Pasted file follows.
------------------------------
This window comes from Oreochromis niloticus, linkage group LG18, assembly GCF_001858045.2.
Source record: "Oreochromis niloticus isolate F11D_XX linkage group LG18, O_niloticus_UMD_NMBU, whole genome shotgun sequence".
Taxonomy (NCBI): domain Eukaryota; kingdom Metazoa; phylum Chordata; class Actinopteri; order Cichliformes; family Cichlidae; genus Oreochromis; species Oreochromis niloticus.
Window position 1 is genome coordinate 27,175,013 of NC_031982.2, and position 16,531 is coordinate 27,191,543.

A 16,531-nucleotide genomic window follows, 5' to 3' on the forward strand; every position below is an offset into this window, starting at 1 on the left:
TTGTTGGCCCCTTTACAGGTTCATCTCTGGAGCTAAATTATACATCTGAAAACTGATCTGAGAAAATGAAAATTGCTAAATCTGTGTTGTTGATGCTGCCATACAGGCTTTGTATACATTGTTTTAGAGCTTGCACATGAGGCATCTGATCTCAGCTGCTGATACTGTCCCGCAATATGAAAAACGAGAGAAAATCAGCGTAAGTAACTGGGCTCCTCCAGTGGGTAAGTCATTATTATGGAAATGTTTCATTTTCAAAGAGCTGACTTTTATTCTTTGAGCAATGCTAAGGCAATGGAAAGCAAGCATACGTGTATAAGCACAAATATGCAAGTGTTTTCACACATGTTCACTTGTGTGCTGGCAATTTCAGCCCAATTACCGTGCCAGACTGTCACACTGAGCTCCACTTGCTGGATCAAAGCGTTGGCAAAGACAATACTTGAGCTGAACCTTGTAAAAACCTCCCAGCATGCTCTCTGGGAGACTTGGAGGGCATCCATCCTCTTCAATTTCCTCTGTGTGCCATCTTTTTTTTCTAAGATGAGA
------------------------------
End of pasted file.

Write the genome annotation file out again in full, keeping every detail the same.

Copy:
This window comes from Oreochromis niloticus, linkage group LG18, assembly GCF_001858045.2.
Source record: "Oreochromis niloticus isolate F11D_XX linkage group LG18, O_niloticus_UMD_NMBU, whole genome shotgun sequence".
Taxonomy (NCBI): domain Eukaryota; kingdom Metazoa; phylum Chordata; class Actinopteri; order Cichliformes; family Cichlidae; genus Oreochromis; species Oreochromis niloticus.
Window position 1 is genome coordinate 27,175,013 of NC_031982.2, and position 16,531 is coordinate 27,191,543.

A 16,531-nucleotide genomic window follows, 5' to 3' on the forward strand; every position below is an offset into this window, starting at 1 on the left:
TTGTTGGCCCCTTTACAGGTTCATCTCTGGAGCTAAATTATACATCTGAAAACTGATCTGAGAAAATGAAAATTGCTAAATCTGTGTTGTTGATGCTGCCATACAGGCTTTGTATACATTGTTTTAGAGCTTGCACATGAGGCATCTGATCTCAGCTGCTGATACTGTCCCGCAATATGAAAAACGAGAGAAAATCAGCGTAAGTAACTGGGCTCCTCCAGTGGGTAAGTCATTATTATGGAAATGTTTCATTTTCAAAGAGCTGACTTTTATTCTTTGAGCAATGCTAAGGCAATGGAAAGCAAGCATACGTGTATAAGCACAAATATGCAAGTGTTTTCACACATGTTCACTTGTGTGCTGGCAATTTCAGCCCAATTACCGTGCCAGACTGTCACACTGAGCTCCACTTGCTGGATCAAAGCGTTGGCAAAGACAATACTTGAGCTGAACCTTGTAAAAACCTCCCAGCATGCTCTCTGGGAGACTTGGAGGGCATCCATCCTCTTCAATTTCCTCTGTGTGCCATCTTTTTTTTCTAAGATGAGA